If this app doesn't solve a problem you have, and you've not thought twice about formatting a link or where to keep it safe and sound, I get it. Feel free to pass this one by.
But for anyone else who often keeps a long list of links for work, whether that's for presentations, reports, podcast notes, newsletters, blog posts, or anything else, Bridges is about to make your life a whole lot easier. It streamlines how you customize, save, and then organize all of your formatted links.
The Bridges app for the Mac is $3.99/£3.99 right now paid upfront and that's with no subscription. I imagine people would get the most use out of the Mac version of Bridges, but you can also get an iPhone and iPad version, too. You’ll need to pay for that separately, but if you use Bridges regularly it's worth it, as all of your links and data will sync to whichever device you're using via iCloud.
How does Bridges work?
Keeping track of a lot of links has always been tricky. Yes, you can copy and paste URLs into a document, or a similar app, but what about if you need them in different formats, like Markdown or HTML?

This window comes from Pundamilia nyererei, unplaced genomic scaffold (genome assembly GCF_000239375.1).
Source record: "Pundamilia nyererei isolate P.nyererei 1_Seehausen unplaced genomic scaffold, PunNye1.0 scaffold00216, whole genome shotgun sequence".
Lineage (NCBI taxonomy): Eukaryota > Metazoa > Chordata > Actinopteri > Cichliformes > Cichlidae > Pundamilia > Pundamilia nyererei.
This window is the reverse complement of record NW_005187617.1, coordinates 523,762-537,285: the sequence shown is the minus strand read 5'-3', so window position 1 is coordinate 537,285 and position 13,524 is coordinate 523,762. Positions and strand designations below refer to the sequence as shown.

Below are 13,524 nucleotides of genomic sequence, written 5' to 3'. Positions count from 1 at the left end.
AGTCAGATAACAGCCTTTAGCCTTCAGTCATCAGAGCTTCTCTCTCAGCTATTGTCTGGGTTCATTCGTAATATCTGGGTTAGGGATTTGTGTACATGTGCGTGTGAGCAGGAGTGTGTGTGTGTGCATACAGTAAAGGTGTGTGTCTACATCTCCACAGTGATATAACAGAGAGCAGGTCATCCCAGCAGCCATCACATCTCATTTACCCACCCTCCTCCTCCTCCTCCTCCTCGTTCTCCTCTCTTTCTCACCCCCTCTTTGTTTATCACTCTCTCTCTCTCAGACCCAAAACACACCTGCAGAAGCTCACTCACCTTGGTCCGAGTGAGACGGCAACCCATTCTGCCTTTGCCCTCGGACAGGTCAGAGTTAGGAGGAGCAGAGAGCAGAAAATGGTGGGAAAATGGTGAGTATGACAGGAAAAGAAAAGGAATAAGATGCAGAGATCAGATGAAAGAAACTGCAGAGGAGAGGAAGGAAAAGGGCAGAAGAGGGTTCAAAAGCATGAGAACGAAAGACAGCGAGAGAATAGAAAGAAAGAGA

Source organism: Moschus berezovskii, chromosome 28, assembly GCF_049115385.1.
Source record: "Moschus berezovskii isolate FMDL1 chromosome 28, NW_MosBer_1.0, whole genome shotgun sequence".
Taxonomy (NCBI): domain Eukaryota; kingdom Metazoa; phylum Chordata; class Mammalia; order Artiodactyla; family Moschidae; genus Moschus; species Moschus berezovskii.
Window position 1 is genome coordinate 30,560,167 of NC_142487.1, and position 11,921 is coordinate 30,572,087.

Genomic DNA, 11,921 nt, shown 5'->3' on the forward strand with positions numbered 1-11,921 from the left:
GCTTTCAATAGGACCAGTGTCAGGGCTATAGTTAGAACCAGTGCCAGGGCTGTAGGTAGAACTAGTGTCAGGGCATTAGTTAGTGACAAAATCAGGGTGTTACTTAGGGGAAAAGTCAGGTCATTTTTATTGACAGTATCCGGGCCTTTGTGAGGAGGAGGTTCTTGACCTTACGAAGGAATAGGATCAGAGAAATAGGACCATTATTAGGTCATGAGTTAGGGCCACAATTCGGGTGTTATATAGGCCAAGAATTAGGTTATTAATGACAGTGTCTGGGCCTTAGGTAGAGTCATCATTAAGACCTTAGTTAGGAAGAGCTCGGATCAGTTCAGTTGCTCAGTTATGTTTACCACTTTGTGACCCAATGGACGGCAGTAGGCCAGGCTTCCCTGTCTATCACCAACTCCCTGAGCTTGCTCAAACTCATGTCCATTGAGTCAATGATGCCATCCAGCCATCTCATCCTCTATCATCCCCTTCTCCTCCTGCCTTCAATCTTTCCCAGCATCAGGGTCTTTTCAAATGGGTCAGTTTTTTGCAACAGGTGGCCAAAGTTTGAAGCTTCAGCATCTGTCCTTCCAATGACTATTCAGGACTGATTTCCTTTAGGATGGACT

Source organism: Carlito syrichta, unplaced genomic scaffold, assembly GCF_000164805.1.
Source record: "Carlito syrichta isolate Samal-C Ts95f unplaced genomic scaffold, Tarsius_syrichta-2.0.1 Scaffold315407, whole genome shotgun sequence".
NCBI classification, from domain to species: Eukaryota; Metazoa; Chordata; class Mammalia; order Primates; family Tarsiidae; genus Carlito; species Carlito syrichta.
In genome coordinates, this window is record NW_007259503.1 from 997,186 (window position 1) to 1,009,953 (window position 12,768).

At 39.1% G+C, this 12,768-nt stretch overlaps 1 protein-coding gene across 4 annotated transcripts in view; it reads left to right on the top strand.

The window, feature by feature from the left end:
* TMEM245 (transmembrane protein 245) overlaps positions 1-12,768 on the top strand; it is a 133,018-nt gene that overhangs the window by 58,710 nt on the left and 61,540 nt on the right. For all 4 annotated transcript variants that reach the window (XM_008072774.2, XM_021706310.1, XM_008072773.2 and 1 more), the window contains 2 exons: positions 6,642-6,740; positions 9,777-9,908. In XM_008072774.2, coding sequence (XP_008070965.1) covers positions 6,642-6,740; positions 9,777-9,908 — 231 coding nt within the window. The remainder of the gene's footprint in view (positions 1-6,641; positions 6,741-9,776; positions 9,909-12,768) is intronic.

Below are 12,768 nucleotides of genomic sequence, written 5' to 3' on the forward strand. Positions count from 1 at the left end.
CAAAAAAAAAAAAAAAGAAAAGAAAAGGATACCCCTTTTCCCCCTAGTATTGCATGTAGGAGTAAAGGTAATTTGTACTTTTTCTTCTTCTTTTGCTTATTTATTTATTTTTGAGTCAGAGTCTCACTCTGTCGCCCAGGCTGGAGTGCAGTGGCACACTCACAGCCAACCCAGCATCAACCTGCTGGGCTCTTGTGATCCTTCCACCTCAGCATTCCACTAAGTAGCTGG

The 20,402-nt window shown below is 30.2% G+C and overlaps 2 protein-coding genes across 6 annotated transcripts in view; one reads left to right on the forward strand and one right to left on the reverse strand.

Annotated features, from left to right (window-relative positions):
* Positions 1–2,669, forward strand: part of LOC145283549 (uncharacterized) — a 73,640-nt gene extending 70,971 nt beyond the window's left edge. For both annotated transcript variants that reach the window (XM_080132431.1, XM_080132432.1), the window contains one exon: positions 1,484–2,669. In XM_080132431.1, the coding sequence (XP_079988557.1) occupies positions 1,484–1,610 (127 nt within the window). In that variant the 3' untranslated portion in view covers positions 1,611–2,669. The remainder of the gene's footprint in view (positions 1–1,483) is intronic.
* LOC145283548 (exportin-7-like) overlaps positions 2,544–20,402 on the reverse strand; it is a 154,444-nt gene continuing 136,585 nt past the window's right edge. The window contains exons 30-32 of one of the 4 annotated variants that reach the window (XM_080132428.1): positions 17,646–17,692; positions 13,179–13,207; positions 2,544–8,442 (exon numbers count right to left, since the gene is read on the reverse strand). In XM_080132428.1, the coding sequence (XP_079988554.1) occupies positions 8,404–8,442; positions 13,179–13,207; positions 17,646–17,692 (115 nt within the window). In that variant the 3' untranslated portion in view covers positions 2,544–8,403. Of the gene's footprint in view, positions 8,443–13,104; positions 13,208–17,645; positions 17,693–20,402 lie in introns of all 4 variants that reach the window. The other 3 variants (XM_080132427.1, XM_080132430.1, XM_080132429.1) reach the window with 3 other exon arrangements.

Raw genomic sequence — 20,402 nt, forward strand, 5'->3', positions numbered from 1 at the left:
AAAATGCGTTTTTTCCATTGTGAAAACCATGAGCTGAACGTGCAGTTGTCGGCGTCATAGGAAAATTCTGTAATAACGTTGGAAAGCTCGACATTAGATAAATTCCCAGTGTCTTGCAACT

This is why the Bridges app was created. Jonathan Ruiz, the brains behind Bridges, came up with the idea when he was working on a podcast and found that making nice-looking show notes and readable URLs was becoming a challenge because loads of links needed to be saved, sorted, and then made available in different formats.
With Bridges you can save a link and then give it your own custom title as you move it into a folder of your choosing – this in itself will instantly make your link saving less fuss-free.
Once it's in the app, you get a rich preview of the link (like the link title, hero image, favicon, and URL) and can copy it in multiple formats, including Hyperlink, Markdown, HTML, JSON, or URL.
When you've got a folder filled with links you can copy every link inside that folder in whichever format you need. This cuts down on the tedious work of saving links for later and making them readable.
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Becca Caddy is a contributor to iMore, as well as a freelance journalist and author. She’s been writing about consumer tech and popular science for more than a decade, covering all kinds of topics, including why robots have eyes and whether we’ll experience the overview effect one day. She’s particularly interested in VR/AR, wearables, digital health, space tech and chatting to experts and academics about the future. She’s contributed to TechRadar, T3, Wired, New Scientist, The Guardian, Inverse and many more. Her first book, Screen Time, came out in January 2021 with Bonnier Books. She loves science-fiction, brutalist architecture, and spending too much time floating through space in virtual reality. Last time she checked, she still holds a Guinness World Record alongside iMore Editor in Chief Gerald Lynch for playing the largest game of Tetris ever made, too.